Switch genes as a key to understand the grapevine ripening disorder berry Shrivel?
Context and purpose of the study – The ripening of grapevine berries encompasses complex morphological and physiological processes, especially at veraison. Berry shrivel (BS) is a ripening physiological disorder affecting grape berries with visible symptoms appearing short after veraison. The main symptoms of BS are a strong reduction in sugar accumulation, inhibited anthocyanin biosynthesis and high pH values. The most popular red grape cultivar in Austria “Blauer Zweigelt” (Vitis vinifera L.) is specifically prone to develop the BS ripening disorder and up to date a no specific cause or causes could be identified. Recently omics approaches have identified and characterized key processes during grapevine ripening. Among them a small subset of genes, called SWITCH, have been described as markers for the onset of the ripening process in fruits. The peculiarity of a switch gene is to be expressed in a low level during the immature/green phase of development, to switch on at the onset of ripening and being significantly induced and highly expressed during the mature/ripening phase.
Material and methods – In this study, for the first time a transcriptomic analysis was undertaken to understand the metabolic modifications induced by the disorder. Different stages of berry development were considered including pre- and symptomatic berries.Samples selected for analyses were collected at 30, 44, 51, 58, 65, and 72 DAA. 50% veraison occurred approximately at 55 DAA.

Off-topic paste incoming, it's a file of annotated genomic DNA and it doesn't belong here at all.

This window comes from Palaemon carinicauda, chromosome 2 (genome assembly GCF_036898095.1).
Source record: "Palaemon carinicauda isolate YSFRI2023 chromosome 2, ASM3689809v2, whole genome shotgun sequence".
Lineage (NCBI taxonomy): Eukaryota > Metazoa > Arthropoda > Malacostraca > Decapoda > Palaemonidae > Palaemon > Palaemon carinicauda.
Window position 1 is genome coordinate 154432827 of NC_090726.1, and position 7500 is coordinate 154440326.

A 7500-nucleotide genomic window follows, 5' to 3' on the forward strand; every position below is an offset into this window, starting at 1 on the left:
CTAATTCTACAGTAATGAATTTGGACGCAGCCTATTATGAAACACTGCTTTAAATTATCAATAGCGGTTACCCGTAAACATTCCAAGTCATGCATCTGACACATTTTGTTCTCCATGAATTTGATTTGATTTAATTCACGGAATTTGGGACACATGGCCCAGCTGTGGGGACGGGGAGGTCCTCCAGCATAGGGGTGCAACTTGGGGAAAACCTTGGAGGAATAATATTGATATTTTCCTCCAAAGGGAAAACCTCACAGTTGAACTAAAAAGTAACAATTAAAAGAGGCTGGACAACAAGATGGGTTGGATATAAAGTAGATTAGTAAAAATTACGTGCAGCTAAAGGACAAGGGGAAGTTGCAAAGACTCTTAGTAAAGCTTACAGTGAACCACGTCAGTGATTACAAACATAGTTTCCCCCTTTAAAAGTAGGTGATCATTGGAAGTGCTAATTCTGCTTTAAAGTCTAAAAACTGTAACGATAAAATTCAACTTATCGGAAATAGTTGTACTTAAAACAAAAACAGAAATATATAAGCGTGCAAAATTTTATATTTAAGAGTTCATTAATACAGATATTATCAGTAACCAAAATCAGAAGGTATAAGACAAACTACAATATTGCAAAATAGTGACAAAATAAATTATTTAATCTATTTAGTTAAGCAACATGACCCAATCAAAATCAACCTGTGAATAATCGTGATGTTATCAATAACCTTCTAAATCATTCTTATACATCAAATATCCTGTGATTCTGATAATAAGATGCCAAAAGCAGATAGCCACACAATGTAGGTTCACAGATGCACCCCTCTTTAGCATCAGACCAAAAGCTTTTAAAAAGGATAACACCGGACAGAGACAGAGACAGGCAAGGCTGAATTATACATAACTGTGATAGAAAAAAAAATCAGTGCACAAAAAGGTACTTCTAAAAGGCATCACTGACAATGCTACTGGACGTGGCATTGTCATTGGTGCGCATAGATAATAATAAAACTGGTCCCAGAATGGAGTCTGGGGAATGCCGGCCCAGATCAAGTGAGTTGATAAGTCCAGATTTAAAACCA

Results – Different stages of berry development were considered including pre- and symptomatic berries. The total number of differentially expressed genes (DEG) between the two conditions was 3122. The number of DEG in the three pre-veraison samples was 0, 1, and 0; while the number of DEG modulated by BS in post-veraison was 297 (75 up-regulated, 222 down-regulated) at 58 DAA, 1489 (955 up-regulated, 534 down-regulated) at 65 DAA and 2452 (1415 up-regulated, 1036 down-regulated) at 72 DAA. During this key transition (58 DAA at veraison) we could identify 297 DEG. Most of them (75%) were down-regulated in BS. Among the 190 grapevine switch genes, at 58 DAA we identified 67 switch genes differentially expressed; all of them were down-regulated in BS samples. Our results showed no metabolic alterations in pre-symptomatic and pre-veraison samples. Interestingly, at veraison, with still not visible symptoms appearing on the berry, a subset of switch genes previously suggested as master regulators of the ripening onset in grape berries, were strongly lower expressed in BS. Later during the ripening phase and with visible symptoms of the disorder, more than 3000 genes were differentially expressed. Most of them with significant lower expression during ripening belonged to the flavonoid pathway, and others were involved in the sugar metabolism. In conclusion, these results highlight a pivotal role of the switch genes in grapevine ripening, as well as their possible contribution to induce the ripening disorder berry shrivel, although it remains unclear whether this is part of the cause or consequences of the BS disorder.
Issue: GiESCO 2019
1 Division of Viticulture and Pomology, Department of Crop Sciences, University of Natural Resources and Life Sciences Vienna, Konrad Lorenz Straße 24, 3430 Tulln, Austria
2 Current address: Montpellier SupAgro, 2 Place Pierre Viala, 34060 Montpellier, France
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grapevine ripening, Berry Shrivel, SWITCH genes, physiological disorders